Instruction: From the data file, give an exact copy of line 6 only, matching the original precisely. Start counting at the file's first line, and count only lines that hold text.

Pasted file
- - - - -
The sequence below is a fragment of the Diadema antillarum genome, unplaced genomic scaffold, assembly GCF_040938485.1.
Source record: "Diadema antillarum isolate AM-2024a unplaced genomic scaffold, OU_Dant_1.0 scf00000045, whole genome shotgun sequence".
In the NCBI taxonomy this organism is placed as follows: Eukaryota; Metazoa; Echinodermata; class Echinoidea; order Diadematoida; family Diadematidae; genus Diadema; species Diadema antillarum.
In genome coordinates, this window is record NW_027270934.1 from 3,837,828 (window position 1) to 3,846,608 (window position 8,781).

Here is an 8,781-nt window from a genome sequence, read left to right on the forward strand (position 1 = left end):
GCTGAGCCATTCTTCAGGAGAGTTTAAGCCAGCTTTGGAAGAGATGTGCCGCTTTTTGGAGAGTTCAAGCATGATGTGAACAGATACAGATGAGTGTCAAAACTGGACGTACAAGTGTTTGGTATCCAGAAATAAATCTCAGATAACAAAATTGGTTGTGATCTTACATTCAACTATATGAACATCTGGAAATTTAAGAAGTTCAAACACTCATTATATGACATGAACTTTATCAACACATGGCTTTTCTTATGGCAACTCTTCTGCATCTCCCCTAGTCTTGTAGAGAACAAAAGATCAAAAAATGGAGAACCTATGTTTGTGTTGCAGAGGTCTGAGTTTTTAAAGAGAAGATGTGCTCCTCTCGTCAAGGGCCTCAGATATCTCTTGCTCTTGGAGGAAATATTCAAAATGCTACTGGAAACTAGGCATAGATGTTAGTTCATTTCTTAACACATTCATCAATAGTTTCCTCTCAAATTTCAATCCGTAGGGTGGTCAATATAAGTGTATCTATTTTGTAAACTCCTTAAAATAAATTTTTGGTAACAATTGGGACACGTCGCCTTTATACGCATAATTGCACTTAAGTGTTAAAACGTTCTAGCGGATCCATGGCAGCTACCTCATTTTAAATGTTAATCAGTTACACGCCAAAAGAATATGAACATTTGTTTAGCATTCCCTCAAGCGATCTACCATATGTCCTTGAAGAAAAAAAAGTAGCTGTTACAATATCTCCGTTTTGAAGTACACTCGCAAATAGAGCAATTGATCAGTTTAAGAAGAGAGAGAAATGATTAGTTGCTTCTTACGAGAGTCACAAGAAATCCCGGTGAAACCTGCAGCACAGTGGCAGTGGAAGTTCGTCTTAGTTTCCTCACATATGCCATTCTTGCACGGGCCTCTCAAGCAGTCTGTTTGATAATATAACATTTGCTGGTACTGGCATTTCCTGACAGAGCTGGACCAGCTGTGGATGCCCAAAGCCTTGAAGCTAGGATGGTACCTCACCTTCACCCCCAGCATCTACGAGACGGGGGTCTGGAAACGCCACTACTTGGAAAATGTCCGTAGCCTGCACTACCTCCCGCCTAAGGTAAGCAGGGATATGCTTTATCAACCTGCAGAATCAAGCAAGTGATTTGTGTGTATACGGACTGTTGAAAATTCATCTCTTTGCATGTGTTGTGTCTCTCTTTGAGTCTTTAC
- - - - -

GCTGAGCCATTCTTCAGGAGAGTTTAAGCCAGCTTTGGAAGAGATGTGCCGCTTTTTGGAGAGTTCAAGCATGATGTGAACAGATACAGATGAGTGTCAAAACTGGACGTACAAGTGTTTGGTATCCAGAAATAAATCTCAGATAACAAAATTGGTTGTGATCTTACATTCAACTATATGAACATCTGGAAATTTAAGAAGTTCAAACACTCATTATATGACATGAACTTTATCAACACATGGCTTTTCTTATGGCAACTCTTCTGCATCTCCCCTAGTCTTGTAGAGAACAAAAGATCAAAAAATGGAGAACCTATGTTTGTGTTGCAGAGGTCTGAGTTTTTAAAGAGAAGATGTGCTCCTCTCGTCAAGGGCCTCAGATATCTCTTGCTCTTGGAGGAAATATTCAAAATGCTACTGGAAACTAGGCATAGATGTTAGTTCATTTCTTAACACATTCATCAATAGTTTCCTCTCAAATTTCAATCCGTAGGGTGGTCAATATAAGTGTATCTATTTTGTAAACTCCTTAAAATAAATTTTTGGTAACAATTGGGACACGTCGCCTTTATACGCATAATTGCACTTAAGTGTTAAAACGTTCTAGCGGATCCATGGCAGCTACCTCATTTTAAATGTTAATCAGTTACACGCCAAAAGAATATGAACATTTGTTTAGCATTCCCTCAAGCGATCTACCATATGTCCTTGAAGAAAAAAAAGTAGCTGTTACAATATCTCCGTTTTGAAGTACACTCGCAAATAGAGCAATTGATCAGTTTAAGAAGAGAGAGAAATGATTAGTTGCTTCTTACGAGAGTCACAAGAAATCCCGGTGAAACCTGCAGCACAGTGGCAGTGGAAGTTCGTCTTAGTTTCCTCACATATGCCATTCTTGCACGGGCCTCTCAAGCAGTCTGTTTGATAATATAACATTTGCTGGTACTGGCATTTCCTGACAGAGCTGGACCAGCTGTGGATGCCCAAAGCCTTGAAGCTAGGATGGTACCTCACCTTCACCCCCAGCATCTACGAGACGGGGGTCTGGAAACGCCACTACTTGGAAAATGTCCGTAGCCTGCACTACCTCCCGCCTAAGGTAAGCAGGGATATGCTTTATCAACCTGCAGAATCAAGCAAGTGATTTGTGTGTATACGGACTGTTGAAAATTCATCTCTTTGCATGTGTTGTGTCTCTCTTTGAGTCTTTAC